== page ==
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Government, Politics & Issues

Krewson Lifts Curfew In St. Louis, Promises Review Of Use Of Force Policy

St. Louis Mayor Lyda Krewson on June 2, 2020
Bill Greenblatt | UPI
St. Louis Mayor Lyda Krewson has lifted a curfew she imposed June 2 after a night of looting and violence.

Updated at 4:15 p.m. with comments from Krewson

St. Louis Mayor Lyda Krewson on Monday lifted a nighttime curfew in the city.

“This morning, after a weekend of nonviolent protests, of people expressing themselves, expressing their anger, expressing how difficult of a situation we are in in this country, I issued a lift of the curfew,” Krewson said Monday in a Facebook Live video. “I’m pretty confident that the people of St. Louis will continue to express themselves in a nonviolent way. None of us want to go back to a curfew.”

With few exceptions, city residents had been required to be in their homes from 9 p.m. to 6 a.m. since June 2. The restrictions followed a night of violence and looting that left four police officers shot and a retired officer dead.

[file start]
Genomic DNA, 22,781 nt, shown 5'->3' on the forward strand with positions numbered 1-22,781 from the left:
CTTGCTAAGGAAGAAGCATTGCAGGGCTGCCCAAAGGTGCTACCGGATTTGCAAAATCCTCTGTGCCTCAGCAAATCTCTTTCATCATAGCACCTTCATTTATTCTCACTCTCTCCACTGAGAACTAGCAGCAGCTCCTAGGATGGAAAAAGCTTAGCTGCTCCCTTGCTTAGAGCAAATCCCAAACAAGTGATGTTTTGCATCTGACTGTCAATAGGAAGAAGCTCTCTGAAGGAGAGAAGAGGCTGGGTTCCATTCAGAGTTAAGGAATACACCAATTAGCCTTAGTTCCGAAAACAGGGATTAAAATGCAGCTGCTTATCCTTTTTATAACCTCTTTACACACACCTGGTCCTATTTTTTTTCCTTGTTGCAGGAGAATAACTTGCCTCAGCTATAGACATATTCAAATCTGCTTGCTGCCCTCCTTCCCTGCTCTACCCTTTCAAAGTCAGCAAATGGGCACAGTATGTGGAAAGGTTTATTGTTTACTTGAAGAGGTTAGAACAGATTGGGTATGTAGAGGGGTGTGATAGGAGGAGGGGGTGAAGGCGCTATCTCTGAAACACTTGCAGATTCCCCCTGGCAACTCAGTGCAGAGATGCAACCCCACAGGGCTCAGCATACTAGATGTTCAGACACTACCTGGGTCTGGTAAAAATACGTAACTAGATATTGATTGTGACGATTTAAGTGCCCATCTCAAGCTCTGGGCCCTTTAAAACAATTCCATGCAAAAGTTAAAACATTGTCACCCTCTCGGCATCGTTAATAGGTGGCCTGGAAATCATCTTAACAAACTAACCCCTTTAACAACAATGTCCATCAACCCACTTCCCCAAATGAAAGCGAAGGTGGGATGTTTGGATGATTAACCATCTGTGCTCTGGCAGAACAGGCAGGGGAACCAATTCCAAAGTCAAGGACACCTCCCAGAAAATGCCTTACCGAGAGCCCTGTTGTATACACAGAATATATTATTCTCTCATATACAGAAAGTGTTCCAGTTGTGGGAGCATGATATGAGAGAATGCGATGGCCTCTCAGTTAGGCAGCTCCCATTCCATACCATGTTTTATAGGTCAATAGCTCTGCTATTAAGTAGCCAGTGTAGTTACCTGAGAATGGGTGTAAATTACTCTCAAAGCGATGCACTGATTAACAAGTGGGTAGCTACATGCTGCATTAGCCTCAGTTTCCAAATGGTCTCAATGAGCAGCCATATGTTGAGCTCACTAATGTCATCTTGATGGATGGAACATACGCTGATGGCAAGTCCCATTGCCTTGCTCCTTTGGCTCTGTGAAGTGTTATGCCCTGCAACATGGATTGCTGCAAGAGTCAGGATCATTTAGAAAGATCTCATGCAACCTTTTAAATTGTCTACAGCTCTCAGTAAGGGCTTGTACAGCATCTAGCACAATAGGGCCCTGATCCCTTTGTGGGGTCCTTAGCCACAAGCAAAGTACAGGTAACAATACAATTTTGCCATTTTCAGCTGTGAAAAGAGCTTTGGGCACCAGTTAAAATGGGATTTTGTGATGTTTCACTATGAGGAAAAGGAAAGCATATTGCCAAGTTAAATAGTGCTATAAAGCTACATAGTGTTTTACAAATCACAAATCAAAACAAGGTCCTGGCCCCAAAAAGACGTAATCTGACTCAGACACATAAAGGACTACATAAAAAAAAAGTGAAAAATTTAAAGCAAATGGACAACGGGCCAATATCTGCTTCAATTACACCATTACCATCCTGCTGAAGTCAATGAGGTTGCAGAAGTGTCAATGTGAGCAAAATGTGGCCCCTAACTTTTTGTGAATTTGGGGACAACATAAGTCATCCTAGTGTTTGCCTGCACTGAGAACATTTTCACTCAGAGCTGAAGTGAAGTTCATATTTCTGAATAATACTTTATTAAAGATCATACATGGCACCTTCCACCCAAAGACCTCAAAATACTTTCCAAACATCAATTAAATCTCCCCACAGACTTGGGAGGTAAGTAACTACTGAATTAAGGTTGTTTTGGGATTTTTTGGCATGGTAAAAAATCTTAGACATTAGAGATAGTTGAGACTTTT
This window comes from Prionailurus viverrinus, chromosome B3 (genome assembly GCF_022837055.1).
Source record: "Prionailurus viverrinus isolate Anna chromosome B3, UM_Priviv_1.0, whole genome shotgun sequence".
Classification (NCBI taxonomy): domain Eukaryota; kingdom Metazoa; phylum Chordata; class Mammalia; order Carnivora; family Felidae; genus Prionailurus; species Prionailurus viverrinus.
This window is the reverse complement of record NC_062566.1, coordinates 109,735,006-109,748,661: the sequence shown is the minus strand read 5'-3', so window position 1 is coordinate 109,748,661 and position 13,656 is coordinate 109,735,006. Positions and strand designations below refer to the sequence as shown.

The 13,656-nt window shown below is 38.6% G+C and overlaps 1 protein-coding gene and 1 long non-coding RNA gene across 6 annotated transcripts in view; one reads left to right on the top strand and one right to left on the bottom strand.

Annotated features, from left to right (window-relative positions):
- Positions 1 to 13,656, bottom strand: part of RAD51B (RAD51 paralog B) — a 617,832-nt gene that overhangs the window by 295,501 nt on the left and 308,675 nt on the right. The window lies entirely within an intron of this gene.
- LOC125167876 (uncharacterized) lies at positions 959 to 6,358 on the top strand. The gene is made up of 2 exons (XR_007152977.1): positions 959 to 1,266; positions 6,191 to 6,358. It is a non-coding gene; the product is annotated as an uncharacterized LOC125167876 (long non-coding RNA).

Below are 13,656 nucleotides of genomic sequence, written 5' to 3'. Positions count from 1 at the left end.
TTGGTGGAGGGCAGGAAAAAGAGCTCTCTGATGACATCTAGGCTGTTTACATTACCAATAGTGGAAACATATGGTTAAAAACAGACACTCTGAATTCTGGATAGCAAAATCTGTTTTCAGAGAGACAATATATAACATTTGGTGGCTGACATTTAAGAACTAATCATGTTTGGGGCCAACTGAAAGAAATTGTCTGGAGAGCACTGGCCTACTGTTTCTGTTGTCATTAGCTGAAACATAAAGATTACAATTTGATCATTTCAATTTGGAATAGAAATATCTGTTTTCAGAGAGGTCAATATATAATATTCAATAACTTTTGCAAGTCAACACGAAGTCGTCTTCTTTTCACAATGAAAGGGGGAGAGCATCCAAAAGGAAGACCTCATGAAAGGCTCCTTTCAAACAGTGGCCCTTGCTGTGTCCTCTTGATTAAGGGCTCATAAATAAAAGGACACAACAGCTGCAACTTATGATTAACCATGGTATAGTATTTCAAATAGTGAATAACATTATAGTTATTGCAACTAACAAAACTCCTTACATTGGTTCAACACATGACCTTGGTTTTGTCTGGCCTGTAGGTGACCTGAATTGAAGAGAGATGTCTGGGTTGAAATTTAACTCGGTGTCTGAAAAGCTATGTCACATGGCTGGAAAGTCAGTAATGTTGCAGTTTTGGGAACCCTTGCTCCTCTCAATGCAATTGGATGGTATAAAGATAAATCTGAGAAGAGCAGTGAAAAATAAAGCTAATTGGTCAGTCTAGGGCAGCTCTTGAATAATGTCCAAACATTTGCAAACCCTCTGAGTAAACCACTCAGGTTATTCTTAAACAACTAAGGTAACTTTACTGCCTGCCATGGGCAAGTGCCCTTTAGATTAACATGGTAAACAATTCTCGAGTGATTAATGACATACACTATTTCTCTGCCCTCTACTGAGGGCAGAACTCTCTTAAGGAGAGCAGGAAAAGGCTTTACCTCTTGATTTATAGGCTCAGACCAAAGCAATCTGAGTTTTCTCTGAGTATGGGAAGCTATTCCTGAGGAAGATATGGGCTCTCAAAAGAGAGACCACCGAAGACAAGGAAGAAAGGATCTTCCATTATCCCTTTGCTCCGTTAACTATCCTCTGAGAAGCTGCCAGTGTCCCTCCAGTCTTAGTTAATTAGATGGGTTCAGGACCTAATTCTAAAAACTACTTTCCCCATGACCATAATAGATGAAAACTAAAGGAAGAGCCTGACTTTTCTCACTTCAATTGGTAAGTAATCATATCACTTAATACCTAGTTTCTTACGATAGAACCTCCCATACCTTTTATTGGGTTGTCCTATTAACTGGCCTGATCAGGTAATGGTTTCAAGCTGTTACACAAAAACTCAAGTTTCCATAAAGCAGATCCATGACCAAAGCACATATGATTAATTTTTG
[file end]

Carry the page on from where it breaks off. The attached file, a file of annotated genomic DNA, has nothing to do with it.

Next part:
Prosecutors in St. Louis have charged two people in connection with the murder of the retired officer, David Dorn. Six people have been charged with various crimes related to the looting. 

“I don’t think it’s possible to measure what would have happened had you not had it in place,” Krewson said of the curfew. “But I think having the curfew did help to be able to put resources toward solving some of those crimes.”

Also on Monday, Krewson pledged a complete review of the St. Louis police department’s use of force policy, a call to action from the Obama Foundation. But she ruled out making any significant cuts to the police department’s budget.

“We’re spending money on police because we fundamentally believe they are part of public safety,” Krewson said. “You don’t take something that you want incremental change in, and improvements in, and starve them.” 

Next year’s budget for the city has not been finalized, and the Board of Aldermen could reduce funding for the police department and direct it toward social services. But doing so would require 20 votes in order to overcome a likely veto from Krewson, and it’s not clear if there is enough support.

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